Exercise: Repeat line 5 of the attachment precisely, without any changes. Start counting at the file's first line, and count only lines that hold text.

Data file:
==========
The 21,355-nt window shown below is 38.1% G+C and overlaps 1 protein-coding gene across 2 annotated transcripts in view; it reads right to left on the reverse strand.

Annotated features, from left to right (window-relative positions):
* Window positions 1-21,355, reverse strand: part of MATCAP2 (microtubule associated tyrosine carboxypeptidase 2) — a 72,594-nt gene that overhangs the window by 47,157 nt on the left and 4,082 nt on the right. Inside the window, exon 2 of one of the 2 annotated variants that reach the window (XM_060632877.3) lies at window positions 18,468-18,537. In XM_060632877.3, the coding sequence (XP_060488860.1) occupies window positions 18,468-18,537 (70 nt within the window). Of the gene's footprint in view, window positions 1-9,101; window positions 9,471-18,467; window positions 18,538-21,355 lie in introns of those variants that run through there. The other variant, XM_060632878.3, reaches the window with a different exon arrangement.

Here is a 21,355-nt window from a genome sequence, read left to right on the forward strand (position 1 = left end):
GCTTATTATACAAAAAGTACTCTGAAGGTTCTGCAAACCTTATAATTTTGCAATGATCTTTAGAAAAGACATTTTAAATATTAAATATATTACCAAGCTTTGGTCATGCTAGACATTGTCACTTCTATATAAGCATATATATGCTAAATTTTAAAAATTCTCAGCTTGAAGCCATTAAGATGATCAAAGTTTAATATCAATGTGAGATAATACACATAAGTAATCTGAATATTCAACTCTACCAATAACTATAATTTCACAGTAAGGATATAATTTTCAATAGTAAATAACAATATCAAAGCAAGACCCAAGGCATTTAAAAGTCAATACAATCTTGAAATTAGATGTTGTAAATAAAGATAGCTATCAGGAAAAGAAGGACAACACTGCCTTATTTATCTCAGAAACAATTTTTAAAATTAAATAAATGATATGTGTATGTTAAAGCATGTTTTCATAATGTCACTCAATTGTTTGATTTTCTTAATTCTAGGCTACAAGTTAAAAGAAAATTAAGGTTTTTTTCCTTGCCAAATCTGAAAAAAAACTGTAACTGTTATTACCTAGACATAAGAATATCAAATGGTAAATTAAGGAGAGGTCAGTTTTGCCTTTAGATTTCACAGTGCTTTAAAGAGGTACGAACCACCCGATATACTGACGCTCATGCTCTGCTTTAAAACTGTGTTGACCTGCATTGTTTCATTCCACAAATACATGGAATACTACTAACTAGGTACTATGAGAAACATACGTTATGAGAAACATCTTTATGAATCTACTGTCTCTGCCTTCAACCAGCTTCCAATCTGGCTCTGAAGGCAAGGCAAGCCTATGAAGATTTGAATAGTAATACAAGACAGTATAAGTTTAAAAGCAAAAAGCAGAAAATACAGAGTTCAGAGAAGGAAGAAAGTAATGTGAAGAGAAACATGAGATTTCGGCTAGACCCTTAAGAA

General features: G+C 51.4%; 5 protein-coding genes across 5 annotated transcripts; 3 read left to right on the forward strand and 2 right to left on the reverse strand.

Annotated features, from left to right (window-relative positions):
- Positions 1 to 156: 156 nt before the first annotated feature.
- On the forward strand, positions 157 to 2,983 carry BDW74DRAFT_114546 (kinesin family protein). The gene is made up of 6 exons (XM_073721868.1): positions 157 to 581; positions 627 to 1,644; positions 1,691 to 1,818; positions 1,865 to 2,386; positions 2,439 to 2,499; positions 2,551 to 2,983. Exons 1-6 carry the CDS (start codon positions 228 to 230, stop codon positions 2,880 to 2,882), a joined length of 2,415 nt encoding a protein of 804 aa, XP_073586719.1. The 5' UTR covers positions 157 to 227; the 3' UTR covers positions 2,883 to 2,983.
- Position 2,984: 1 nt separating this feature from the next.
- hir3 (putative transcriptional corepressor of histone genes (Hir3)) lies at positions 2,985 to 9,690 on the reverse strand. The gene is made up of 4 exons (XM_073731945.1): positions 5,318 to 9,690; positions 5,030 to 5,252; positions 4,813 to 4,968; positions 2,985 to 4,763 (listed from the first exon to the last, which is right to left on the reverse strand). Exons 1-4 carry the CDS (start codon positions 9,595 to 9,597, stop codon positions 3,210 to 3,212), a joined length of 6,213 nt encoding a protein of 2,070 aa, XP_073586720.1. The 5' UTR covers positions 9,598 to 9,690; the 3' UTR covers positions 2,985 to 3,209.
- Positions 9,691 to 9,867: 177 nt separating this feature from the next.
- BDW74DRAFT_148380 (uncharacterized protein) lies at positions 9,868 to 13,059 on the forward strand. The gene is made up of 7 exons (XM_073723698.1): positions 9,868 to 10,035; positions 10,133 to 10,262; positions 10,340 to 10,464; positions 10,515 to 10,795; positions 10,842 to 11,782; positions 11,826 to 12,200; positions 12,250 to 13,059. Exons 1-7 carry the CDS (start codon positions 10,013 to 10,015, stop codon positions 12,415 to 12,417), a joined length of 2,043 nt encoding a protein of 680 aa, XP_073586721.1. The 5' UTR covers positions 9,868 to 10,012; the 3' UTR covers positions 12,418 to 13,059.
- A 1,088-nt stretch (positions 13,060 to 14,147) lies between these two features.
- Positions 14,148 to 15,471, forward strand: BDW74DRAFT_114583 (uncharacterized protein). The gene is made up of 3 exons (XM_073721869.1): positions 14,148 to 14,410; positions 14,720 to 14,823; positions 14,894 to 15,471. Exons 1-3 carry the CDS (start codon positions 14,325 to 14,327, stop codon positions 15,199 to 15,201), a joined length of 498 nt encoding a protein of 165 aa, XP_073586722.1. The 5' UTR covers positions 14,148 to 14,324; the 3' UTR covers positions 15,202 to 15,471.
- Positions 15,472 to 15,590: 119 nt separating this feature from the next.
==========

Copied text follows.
GCTTATTATACAAAAAGTACTCTGAAGGTTCTGCAAACCTTATAATTTTGCAATGATCTTTAGAAAAGACATTTTAAATATTAAATATATTACCAAGCTTTGGTCATGCTAGACATTGTCACTTCTATATAAGCATATATATGCTAAATTTTAAAAATTCTCAGCTTGAAGCCATTAAGATGATCAAAGTTTAATATCAATGTGAGATAATACACATAAGTAATCTGAATATTCAACTCTACCAATAACTATAATTTCACAGTAAGGATATAATTTTCAATAGTAAATAACAATATCAAAGCAAGACCCAAGGCATTTAAAAGTCAATACAATCTTGAAATTAGATGTTGTAAATAAAGATAGCTATCAGGAAAAGAAGGACAACACTGCCTTATTTATCTCAGAAACAATTTTTAAAATTAAATAAATGATATGTGTATGTTAAAGCATGTTTTCATAATGTCACTCAATTGTTTGATTTTCTTAATTCTAGGCTACAAGTTAAAAGAAAATTAAGGTTTTTTTCCTTGCCAAATCTGAAAAAAAACTGTAACTGTTATTACCTAGACATAAGAATATCAAATGGTAAATTAAGGAGAGGTCAGTTTTGCCTTTAGATTTCACAGTGCTTTAAAGAGGTACGAACCACCCGATATACTGACGCTCATGCTCTGCTTTAAAACTGTGTTGACCTGCATTGTTTCATTCCACAAATACATGGAATACTACTAACTAGGTACTATGAGAAACATACGTTATGAGAAACATCTTTATGAATCTACTGTCTCTGCCTTCAACCAGCTTCCAATCTGGCTCTGAAGGCAAGGCAAGCCTATGAAGATTTGAATAGTAATACAAGACAGTATAAGTTTAAAAGCAAAAAGCAGAAAATACAGAGTTCAGAGAAGGAAGAAAGTAATGTGAAGAGAAACATGAGATTTCGGCTAGACCCTTAAGAA